A flight of military Mirages, training, cuts through the Angevin sky. The king’s jaws work methodically through the fresh bread, butter and ham. The teeth bite, the tongue propels morsels down the gullet, to the emptied maw. To his right, a dark, moustached man of wiry build and a thoughtful if mischievous look, and a petite, lightly freckled red headed woman, both appearing in their mid thirties, approached and sat at an available table. The man’s eyes met the king’s gaze briefly before he turned to hold his companion’s hand, on the table top, with a transitory air, as if unsure whether their moment of rest in the sun would endure.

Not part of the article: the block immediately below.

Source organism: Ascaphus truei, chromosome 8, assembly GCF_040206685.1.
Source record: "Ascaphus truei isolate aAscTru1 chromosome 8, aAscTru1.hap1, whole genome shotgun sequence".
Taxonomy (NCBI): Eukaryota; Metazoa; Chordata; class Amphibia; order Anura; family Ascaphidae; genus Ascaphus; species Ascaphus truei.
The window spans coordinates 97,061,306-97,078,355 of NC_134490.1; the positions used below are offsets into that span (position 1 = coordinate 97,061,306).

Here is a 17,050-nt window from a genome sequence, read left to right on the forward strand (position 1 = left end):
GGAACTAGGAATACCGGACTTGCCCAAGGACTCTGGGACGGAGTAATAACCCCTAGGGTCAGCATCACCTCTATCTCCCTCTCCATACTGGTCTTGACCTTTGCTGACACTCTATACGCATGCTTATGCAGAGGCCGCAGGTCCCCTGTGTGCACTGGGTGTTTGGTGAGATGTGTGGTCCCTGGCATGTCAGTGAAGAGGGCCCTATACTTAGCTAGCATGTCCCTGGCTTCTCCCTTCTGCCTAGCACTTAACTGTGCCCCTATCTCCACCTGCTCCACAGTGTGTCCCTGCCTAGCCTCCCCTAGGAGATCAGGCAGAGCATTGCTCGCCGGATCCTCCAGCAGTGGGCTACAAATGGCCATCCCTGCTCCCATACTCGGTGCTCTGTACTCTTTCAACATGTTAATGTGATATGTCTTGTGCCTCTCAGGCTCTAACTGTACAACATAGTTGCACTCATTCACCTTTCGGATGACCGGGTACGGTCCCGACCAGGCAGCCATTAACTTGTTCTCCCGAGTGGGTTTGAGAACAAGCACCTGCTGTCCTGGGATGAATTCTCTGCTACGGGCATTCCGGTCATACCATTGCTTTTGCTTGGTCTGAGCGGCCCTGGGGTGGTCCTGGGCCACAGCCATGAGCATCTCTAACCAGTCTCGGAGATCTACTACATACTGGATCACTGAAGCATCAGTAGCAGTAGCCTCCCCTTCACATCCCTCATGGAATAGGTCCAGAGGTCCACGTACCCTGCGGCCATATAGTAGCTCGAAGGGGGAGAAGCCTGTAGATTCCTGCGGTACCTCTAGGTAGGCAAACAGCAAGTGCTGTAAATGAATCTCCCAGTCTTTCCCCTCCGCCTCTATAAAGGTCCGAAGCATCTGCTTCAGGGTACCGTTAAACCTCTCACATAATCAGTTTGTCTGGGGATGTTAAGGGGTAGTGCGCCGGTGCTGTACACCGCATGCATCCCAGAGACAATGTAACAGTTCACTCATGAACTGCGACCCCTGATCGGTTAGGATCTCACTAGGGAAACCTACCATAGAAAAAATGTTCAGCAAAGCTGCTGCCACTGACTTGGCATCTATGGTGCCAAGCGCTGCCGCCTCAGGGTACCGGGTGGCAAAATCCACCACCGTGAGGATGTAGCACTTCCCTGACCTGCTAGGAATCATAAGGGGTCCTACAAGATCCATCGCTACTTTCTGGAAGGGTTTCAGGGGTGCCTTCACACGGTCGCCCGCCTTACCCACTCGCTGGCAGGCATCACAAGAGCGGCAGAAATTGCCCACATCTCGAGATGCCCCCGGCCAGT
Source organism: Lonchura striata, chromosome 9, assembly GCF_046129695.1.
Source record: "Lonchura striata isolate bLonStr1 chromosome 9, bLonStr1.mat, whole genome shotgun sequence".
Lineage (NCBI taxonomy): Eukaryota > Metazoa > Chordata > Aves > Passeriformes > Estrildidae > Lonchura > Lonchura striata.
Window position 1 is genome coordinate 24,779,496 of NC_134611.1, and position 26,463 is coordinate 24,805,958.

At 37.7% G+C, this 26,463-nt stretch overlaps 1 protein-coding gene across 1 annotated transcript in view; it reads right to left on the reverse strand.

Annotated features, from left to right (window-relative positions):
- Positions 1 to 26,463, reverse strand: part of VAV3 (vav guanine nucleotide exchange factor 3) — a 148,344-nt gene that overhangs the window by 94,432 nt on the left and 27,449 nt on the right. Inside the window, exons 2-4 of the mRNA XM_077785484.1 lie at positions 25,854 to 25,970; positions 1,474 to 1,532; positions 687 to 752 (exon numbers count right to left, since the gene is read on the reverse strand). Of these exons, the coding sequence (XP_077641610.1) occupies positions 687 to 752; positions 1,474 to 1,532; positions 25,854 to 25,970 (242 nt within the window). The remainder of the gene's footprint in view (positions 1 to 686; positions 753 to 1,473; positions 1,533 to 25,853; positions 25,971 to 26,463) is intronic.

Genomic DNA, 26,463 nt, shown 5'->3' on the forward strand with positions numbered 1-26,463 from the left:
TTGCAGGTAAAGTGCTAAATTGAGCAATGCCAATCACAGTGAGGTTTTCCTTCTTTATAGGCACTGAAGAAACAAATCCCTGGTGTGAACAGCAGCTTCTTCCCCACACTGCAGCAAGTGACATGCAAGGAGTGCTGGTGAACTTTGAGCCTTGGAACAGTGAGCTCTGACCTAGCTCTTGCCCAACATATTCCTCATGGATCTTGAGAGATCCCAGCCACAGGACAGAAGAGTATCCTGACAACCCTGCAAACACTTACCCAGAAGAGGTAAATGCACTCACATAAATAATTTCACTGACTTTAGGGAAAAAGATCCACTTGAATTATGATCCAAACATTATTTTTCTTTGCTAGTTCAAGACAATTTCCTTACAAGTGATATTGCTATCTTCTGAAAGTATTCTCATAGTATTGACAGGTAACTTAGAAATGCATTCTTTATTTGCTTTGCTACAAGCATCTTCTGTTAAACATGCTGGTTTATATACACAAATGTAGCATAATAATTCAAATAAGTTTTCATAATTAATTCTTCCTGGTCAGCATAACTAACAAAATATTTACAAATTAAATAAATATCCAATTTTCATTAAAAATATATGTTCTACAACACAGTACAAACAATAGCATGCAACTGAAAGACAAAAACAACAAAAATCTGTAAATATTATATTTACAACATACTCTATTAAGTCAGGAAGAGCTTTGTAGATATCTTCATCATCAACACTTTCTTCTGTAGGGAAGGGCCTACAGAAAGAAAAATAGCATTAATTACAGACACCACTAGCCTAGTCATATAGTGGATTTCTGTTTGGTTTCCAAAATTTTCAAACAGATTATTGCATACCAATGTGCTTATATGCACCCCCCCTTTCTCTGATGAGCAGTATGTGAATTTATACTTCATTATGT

Dust to dust. The earth moves, a gentle rocking. King Richard’s eyes close, the last morsels of ham sinking, the eyelids heavy with old dreams. Memories and hopes. Unrequited desires and passions. Failed ambitions and vanities curtailed. Home is the sailor, home from the sea, and the hunter…? So much fatigue. The old warrior, eviscerated. No heart, no guts. No more glory.

And nevertheless…

(Now read on…)

THE BLOK SAGA 5: THE FUNDAMENTAL BLOK, and 6: THE CHINESE SMILE, to follow in 2013, and more titles to come in due course…